Prisoners and the Right to Vote: Roach v AEC and Commonwealth of Australia

On 5 March 2007, the Centre commenced legal action in the High Court to challenge the constitutionality of legislation which removed the right of all sentenced prisoners to vote in federal elections. The plaintiff in the matter was Vickie Roach, an Aboriginal prsioner at the Dame Phyllis Frost Centre in Deer Park.  The defendants were the Commonwealth of Australia and the Australian Electoral Commission.

The matter was heard by a Full Court of the High Court in Canberra on 12-13 June 2007.

The Centre was being provided with very substantial pro bono assistance in this case by Allens Arthur Robinson, Ron Merkel QC, Michael Pearce SC and Fiona Forsyth and Kristen Walker of Counsel.

The prisoner disenfranchisement provisions of the Commonwealth Electoral Act 1918 were challenged on the grounds that they are:

  • contrary to ss 7 and 24 of the Constitution, which require that the Senate and the House of Representatives be ‘directly chosen by the people’;
  • beyond the legislative powers of the Commonwealth;
  • inconsistent with the implied rights to freedom of political participation and communication and not reasonably appropriate or adapted to a legitimate end; and
  • incompatible with Chapter III of the Constitution in that they amount to punishment.

The case raised major issues as to prisoners’ rights, Indigenous rights, the right to vote, representative democracy and responsible government.

On 30 August 2007, in a landmark decision, the High Court upheld the fundamental human right to vote, finding that the Howard Government had acted unlawfully and unconstitutionally in imposing a blanket ban denying prisoners the vote.  The Court upheld the validity, however, of the law providing that prisoners serving a sentence of three years or longer are not entitled to vote.

On 26 September 2007, the High Court delivered its reasons for judgment.  By majority, the Court held that sections 7 and 24 of the Constitution, which require that the Houses of Parliament be 'directly chosen by the people', enshrine the right to vote and that this right may only be limited for a 'substantial reason'.  Furthermore, the limitation must be 'appropriate and adapted' (or 'proportionate') to that reason.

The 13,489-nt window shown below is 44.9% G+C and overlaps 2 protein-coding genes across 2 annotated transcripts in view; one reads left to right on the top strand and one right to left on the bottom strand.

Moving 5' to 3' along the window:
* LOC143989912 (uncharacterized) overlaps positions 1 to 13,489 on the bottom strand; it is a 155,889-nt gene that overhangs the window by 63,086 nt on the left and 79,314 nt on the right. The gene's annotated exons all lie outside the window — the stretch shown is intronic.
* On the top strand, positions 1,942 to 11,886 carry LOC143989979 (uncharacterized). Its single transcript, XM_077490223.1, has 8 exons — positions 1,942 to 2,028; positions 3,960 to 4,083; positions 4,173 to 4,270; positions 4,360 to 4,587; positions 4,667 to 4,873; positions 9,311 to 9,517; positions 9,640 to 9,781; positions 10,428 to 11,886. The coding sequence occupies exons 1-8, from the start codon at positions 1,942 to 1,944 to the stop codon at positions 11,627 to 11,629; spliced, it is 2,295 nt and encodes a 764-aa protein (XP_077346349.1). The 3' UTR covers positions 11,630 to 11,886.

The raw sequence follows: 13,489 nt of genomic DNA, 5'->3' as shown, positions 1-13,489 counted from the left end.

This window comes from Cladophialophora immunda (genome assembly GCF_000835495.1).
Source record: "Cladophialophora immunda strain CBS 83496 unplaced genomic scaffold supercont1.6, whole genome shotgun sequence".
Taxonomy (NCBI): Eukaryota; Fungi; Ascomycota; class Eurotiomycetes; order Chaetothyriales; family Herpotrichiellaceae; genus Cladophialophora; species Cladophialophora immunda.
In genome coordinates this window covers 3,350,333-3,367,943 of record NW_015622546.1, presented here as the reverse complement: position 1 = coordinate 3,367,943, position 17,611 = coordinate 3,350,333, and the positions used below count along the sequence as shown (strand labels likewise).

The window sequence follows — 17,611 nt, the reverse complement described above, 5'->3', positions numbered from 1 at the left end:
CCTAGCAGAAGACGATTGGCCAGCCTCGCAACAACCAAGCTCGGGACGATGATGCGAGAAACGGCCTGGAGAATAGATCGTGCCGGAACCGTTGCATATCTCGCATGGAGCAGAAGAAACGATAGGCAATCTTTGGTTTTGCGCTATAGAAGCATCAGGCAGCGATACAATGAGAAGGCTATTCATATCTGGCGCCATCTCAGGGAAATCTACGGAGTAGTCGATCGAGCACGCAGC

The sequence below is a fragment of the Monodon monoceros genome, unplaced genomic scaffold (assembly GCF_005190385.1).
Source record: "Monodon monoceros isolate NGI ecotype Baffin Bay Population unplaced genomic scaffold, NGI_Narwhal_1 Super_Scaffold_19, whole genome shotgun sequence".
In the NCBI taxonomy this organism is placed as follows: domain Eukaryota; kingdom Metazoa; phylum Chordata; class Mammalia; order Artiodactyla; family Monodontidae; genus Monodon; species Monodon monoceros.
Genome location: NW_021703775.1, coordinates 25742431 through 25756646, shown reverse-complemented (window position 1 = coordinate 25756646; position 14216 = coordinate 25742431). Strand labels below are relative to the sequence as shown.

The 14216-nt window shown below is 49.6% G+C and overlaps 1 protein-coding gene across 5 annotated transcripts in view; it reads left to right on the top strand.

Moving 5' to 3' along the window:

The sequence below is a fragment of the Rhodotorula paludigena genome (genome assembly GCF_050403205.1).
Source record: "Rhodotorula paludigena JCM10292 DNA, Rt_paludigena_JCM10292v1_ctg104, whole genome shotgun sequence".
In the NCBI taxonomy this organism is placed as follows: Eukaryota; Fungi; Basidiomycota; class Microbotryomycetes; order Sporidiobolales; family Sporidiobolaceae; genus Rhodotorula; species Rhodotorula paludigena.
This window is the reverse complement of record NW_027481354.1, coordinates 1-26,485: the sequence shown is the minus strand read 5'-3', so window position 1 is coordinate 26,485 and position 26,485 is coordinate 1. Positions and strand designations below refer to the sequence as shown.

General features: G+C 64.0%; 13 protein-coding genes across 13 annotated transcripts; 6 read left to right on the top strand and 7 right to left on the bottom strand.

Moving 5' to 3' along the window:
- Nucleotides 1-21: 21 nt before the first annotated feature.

The decision of the High Court is a victory for representative democracy, accountable government, the rule of law and fundamental human rights.  With Aboriginal Australians incarcerated at a rate of almost 13 times that of their fellow Australians, it is also a vindication of Aboriginal rights.

The following key documents are available for download:

  1. Summons dated 5 March 2007;
  2. Application for an Order to Show Cause;
  3. Outline of Plaintiff's Submission on Application to Show Cause;
  4. Affidavit of Vickie Lee Roach dated 5 March 2007;
  5. Exhibit to Affidavit of Vickie Lee Roach dated 5 March 2007;
  6. Written Submissions of the Plaintiff dated 9 May 2007;
  7. Plaintiff's Written Submissions in Reply dated 4 June 2007;
  8. Transcript of 12 June 2007;
  9. Transcript of 13 June 2007;
  10. Orders of the High Court dated 30 August 2007; and
  11. Reasons of the High Court dated 26 September 2007.

Below are hyperlinks to a selection of media articles on the case:

  1. Michael Kirby, 'Prisoners' Vote is the Australian Way', Australian Financial Review, 5 October 2007
  2. Laura McIntyre and Ben Schokman, 'Prisoners Win Right to Vote' (2007) 81(1) Law Institute Journal 80
  3. Karen Kissane, 'Court Reverses Prisoner Vote Ban', The Age (Melbourne), 31 August 2007
  4. Karen Kissane, 'Former Delinquent Takes on Federal Government and Wins', The Age (Melbourne), 31 August 2007
  5. Editorial, 'The Right Decision for Democracy', The Age (Melbourne), 31 August 2007
  6. Jonathan Pearlman, 'Court Gives Vote Back to Some Inmates', Sydney Morning Herald (Sydney), 31 August 2007
  7. Michael Pelly and Paul Maley, 'Prisoners Regain Right to Have a Say', The Australian, 31 August 2007
  8. ‘Prisoner Goes to High Court to Win Right to Vote’, The Age (Melbourne), 24 April 2007
  9. ‘Woman to Challenge Prisoner Vote Ban’, The Age (Melbourne), 12 June 2007
  10. ‘Prisoners Call for Voting Rights’, ABC Radio PM, 11 June 2007
  11. ‘Should Prisoners Be Allowed to Vote?’, ABC Radio National Law Report, 12 June 2007
  12. ‘Jail No Bar to Rights’, Courier-Mail (Brisbane), 3 May 2007
  13. ‘Prisoner Challenges Jail Vote Ban’,, 25 April 2007
  14. ‘Prisoner Mounts High Court Challenge Over Voting Rights’, ABC News, 12 June 2007

There have been a number of academic articles written about the decision, including:

  1. David Brown, 'The Disenfranchisement of Prisoners: Roach v Electoral Commissioner & Anor - Modernity v Feudalism' (2007) 32 Alternative Law Journal 132
  2. David Guttman, 'Roach v Commonwealth: Is the Blanket Disenfranchisement of Convicted Prisoners Unconstitutional?' (2007) 29 Sydney Law Review 297
  3. Peter O'Donahoo and Peter Haig, 'High Court Strikes Down Commonwealth Legislation Disqualifying Prisoners from Voting', Focus (October 2007)